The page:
Two Great Internet Mysteries, Solved (Or Ruined)

Tuesday, September 24, 2013 - 10:16 AM

This morning, Pronunciation Book, the ominous, apocalyptic count-downing YouTube channel, hit zero. 

It turns out, Pronunciation Book isn't a viral marketing campaign for some kind of Battlestar Galactica franchise, as we'd so recklessly speculated. Instead, as Susan Orlean reported this morning, both Pronunciation Book and horse_ebooks, everyone's favorite nonsense spewing twitter account, have been under the control of two guys promoting an alternate reality game they've created called Bear Sterns Bravo

An ARG. Argh! I felt emotionally reconciled to the letdown of learning that Pronunciation Book was one more instance of viral marketing, rather than a genuine doomsday warning system. But horse_ebooks, for years, has been the internet mystery that seemed genuinely mysterious. People got tattoos of horse_ebooks tweets. People felt safe to love it as a thing that was genuinely weird, instead of deliberately, artistically weird. 

Twitter seems to mostly agree.


One last thing. Over at the Daily Dot, Gaby Dunn, who's been on the Pronunciation Book part of the story forever, talks about how she found Bakkila and Bender a few months ago, and posits that Pronunciation Book may've been a viral marketing campaign that only became "art" after the client pulled out. 

After a few months of pitching the project around, the two apparently landed a $40,000 deal to tie the countdown concept to a viral marketing campaign.

On the phone, however, the source sounded distraught. He cried. He explained that the company backed out, deciding that Pronunciation Book wasn’t getting enough views to merit the release of their trailer. Even worse, the source claimed there was no “kill fee” in the contract, meaning the two will not be reimbursed for their efforts, since the project was cancelled before its completion.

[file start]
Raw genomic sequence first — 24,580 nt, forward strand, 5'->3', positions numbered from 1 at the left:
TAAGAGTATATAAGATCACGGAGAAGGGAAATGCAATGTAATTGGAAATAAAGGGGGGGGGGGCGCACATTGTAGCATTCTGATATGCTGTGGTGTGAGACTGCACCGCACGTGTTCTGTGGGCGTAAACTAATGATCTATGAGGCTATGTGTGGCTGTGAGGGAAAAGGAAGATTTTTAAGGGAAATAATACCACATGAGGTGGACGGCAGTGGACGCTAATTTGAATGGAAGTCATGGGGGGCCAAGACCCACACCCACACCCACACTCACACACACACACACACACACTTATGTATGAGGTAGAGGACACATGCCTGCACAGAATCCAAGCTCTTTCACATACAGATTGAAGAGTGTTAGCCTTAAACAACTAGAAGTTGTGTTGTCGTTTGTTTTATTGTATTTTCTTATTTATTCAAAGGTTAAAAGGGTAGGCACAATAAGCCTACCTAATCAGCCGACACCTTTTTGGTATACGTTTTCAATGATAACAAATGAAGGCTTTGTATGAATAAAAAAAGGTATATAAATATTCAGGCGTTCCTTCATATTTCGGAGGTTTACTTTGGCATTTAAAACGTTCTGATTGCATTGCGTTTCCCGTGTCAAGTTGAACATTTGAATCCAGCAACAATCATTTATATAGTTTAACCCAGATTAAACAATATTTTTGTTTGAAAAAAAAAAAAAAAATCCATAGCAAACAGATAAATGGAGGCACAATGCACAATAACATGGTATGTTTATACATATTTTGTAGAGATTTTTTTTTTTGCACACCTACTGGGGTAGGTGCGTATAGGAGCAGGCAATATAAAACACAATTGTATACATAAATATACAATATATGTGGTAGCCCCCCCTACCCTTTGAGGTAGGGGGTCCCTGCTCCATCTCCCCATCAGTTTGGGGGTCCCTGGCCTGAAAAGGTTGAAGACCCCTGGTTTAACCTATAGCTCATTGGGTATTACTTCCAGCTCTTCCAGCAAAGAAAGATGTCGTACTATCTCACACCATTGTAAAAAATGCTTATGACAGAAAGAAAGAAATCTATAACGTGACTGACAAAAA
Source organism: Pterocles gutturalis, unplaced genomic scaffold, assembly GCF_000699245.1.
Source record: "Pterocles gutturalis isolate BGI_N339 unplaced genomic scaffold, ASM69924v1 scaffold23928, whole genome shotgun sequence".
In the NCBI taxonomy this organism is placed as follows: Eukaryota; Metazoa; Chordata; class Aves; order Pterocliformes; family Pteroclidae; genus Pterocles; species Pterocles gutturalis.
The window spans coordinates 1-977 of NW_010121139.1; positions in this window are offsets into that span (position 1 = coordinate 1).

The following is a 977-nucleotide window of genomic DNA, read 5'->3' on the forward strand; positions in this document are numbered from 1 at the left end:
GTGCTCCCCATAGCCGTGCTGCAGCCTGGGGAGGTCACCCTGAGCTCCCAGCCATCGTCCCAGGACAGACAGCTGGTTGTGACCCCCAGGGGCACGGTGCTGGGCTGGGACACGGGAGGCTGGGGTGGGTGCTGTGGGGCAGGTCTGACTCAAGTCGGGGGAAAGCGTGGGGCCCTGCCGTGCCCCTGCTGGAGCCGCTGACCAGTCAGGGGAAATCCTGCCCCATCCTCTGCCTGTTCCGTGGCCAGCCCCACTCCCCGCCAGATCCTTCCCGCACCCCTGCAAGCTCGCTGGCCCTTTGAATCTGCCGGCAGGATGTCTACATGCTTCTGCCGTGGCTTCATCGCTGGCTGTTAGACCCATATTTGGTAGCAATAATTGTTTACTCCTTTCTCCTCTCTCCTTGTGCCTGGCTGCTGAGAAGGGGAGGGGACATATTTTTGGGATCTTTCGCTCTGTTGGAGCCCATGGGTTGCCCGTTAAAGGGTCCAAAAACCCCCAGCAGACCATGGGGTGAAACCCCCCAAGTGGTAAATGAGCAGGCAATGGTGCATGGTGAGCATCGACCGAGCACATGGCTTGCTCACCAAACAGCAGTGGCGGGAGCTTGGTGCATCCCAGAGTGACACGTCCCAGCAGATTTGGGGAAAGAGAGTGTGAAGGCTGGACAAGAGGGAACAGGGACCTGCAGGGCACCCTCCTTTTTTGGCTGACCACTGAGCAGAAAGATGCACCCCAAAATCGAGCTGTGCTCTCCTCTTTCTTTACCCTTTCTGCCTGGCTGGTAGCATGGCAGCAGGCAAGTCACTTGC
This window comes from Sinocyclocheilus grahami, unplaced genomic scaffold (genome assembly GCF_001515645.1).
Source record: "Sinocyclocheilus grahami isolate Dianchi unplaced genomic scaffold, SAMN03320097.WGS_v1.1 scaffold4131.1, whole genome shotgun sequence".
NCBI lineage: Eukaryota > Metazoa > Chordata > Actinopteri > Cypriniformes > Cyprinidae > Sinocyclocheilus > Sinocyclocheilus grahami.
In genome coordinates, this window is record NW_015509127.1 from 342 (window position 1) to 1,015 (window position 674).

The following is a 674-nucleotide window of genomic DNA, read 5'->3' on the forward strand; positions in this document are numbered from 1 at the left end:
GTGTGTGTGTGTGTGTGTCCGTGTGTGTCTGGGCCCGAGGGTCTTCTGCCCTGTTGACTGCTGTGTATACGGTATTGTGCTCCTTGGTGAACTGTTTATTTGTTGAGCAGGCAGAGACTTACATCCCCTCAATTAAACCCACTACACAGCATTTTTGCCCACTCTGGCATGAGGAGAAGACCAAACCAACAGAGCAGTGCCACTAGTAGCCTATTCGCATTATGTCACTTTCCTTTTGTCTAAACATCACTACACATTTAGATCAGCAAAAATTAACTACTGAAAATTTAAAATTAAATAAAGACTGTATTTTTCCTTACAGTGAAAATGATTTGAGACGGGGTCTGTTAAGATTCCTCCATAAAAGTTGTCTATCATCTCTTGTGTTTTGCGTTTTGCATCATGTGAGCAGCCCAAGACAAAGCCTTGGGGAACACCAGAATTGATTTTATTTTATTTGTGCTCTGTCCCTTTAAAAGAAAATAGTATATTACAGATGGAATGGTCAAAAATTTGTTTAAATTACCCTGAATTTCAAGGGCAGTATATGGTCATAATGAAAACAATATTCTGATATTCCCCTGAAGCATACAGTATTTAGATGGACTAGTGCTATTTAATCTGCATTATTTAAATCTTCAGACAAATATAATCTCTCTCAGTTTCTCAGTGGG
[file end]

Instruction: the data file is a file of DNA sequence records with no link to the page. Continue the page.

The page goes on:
The change left the duo scrambling to complete their narrative without its intended ending. Frazzled, the source told me they intended to create a short film in one weekend in a desperate attempt to wrap up Pronunciation Book’s story.

In summation, there is no wonder in the world beyond our capacity to creatively deceive each other. Never love anything you meet on the internet again.


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Comments [8]

Duffy Johnson from Albuquerque

I think I digested this whole saga in under 30 minutes (including an internet search for the answer to a Jeopardy clue), and I had only one reaction. The team behind this trifle should get out more. Start an herb garden. Volunteer for Meals On Wheels. Something. Anything that doesn't involve the internet. Please.

Oct. 05 2013 08:46 AM

poo pee

Sep. 27 2013 05:58 PM
Mason from Chicago

The thing that bothers me most about this reveal is that the horse_ebooks account WAS actually a broken-English spambot until 2011. It's a story of people taking over an account that others found charming with the express intent of making it a viral marketing campaign, and then falling back to 'art' when the money wasn't good enough. To completely ignore the start of the story is putting way too much credit in these guys' hands: it's one thing to take something over and keep doing a simulation of what it was doing, but it's another to create something and have it grow.